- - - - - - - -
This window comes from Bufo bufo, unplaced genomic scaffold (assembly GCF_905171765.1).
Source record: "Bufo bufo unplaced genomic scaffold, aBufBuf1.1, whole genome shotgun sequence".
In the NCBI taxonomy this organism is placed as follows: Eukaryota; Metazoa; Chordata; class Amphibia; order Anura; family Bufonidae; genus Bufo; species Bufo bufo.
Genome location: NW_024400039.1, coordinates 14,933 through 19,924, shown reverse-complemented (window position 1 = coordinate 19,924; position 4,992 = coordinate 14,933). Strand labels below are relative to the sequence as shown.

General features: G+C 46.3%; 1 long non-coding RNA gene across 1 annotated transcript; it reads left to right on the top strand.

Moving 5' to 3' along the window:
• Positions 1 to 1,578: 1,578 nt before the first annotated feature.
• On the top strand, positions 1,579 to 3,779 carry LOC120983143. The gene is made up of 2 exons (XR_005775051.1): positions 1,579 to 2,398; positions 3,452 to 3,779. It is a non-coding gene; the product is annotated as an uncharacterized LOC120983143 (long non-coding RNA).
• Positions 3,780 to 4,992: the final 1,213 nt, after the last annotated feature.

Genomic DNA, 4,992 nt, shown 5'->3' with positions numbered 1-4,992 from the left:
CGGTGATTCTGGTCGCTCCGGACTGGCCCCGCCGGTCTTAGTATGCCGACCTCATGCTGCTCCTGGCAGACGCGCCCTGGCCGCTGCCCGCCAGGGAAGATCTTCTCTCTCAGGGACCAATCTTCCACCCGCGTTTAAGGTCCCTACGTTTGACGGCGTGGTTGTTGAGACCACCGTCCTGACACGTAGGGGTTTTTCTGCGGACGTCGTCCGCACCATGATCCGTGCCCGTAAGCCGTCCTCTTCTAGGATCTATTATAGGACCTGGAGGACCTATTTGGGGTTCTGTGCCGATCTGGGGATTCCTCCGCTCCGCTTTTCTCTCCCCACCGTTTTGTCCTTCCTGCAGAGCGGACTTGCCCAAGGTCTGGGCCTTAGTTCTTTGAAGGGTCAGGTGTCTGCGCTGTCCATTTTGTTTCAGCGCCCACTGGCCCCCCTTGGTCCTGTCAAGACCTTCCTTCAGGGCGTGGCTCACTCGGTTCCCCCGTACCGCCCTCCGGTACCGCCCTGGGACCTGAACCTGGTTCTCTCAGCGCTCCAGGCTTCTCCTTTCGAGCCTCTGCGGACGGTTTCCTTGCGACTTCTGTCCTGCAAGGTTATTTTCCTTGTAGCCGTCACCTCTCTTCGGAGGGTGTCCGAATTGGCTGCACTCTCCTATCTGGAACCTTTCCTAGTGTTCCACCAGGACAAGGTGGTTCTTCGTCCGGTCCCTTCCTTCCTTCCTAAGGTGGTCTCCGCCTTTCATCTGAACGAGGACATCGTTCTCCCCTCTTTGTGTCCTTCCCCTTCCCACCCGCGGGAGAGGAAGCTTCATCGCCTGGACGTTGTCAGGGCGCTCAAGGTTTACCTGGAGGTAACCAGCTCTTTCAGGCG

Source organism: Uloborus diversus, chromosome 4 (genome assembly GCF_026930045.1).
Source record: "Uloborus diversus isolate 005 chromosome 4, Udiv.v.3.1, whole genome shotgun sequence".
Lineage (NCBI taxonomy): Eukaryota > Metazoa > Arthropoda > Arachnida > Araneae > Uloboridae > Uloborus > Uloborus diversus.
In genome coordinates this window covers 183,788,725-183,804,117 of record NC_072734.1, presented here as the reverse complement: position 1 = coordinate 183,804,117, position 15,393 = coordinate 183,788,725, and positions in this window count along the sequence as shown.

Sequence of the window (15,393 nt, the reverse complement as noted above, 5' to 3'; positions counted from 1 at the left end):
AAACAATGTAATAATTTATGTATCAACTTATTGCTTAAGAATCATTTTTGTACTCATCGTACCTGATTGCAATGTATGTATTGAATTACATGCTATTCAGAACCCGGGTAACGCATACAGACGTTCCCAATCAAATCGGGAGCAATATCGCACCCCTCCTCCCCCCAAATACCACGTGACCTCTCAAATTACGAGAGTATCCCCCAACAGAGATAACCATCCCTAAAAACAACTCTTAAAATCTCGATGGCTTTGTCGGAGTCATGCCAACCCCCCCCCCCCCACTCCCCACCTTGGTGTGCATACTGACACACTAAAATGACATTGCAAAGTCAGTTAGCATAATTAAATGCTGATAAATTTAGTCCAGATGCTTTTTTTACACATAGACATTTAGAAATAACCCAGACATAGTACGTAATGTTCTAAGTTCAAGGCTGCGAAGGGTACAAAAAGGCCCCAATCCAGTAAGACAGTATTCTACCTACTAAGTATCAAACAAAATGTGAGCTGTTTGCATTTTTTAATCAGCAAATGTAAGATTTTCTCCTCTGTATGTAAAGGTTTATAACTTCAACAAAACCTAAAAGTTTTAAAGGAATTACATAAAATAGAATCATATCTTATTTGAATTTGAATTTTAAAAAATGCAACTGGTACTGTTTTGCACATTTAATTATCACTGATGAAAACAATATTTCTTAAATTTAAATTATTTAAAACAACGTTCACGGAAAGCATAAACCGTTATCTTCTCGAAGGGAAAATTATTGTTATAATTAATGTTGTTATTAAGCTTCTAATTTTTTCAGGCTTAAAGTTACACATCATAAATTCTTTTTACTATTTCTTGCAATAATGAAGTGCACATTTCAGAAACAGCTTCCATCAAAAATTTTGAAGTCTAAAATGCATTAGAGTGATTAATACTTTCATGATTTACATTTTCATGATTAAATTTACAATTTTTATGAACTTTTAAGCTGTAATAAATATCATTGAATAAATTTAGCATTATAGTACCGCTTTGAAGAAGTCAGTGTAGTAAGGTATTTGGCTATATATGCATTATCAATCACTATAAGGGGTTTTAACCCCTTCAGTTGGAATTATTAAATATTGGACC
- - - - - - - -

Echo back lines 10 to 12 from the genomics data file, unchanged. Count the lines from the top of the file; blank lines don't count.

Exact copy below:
Genomic DNA, 4,992 nt, shown 5'->3' with positions numbered 1-4,992 from the left:
CGGTGATTCTGGTCGCTCCGGACTGGCCCCGCCGGTCTTAGTATGCCGACCTCATGCTGCTCCTGGCAGACGCGCCCTGGCCGCTGCCCGCCAGGGAAGATCTTCTCTCTCAGGGACCAATCTTCCACCCGCGTTTAAGGTCCCTACGTTTGACGGCGTGGTTGTTGAGACCACCGTCCTGACACGTAGGGGTTTTTCTGCGGACGTCGTCCGCACCATGATCCGTGCCCGTAAGCCGTCCTCTTCTAGGATCTATTATAGGACCTGGAGGACCTATTTGGGGTTCTGTGCCGATCTGGGGATTCCTCCGCTCCGCTTTTCTCTCCCCACCGTTTTGTCCTTCCTGCAGAGCGGACTTGCCCAAGGTCTGGGCCTTAGTTCTTTGAAGGGTCAGGTGTCTGCGCTGTCCATTTTGTTTCAGCGCCCACTGGCCCCCCTTGGTCCTGTCAAGACCTTCCTTCAGGGCGTGGCTCACTCGGTTCCCCCGTACCGCCCTCCGGTACCGCCCTGGGACCTGAACCTGGTTCTCTCAGCGCTCCAGGCTTCTCCTTTCGAGCCTCTGCGGACGGTTTCCTTGCGACTTCTGTCCTGCAAGGTTATTTTCCTTGTAGCCGTCACCTCTCTTCGGAGGGTGTCCGAATTGGCTGCACTCTCCTATCTGGAACCTTTCCTAGTGTTCCACCAGGACAAGGTGGTTCTTCGTCCGGTCCCTTCCTTCCTTCCTAAGGTGGTCTCCGCCTTTCATCTGAACGAGGACATCGTTCTCCCCTCTTTGTGTCCTTCCCCTTCCCACCCGCGGGAGAGGAAGCTTCATCGCCTGGACGTTGTCAGGGCGCTCAAGGTTTACCTGGAGGTAACCAGCTCTTTCAGGCG

Source organism: Uloborus diversus, chromosome 4 (genome assembly GCF_026930045.1).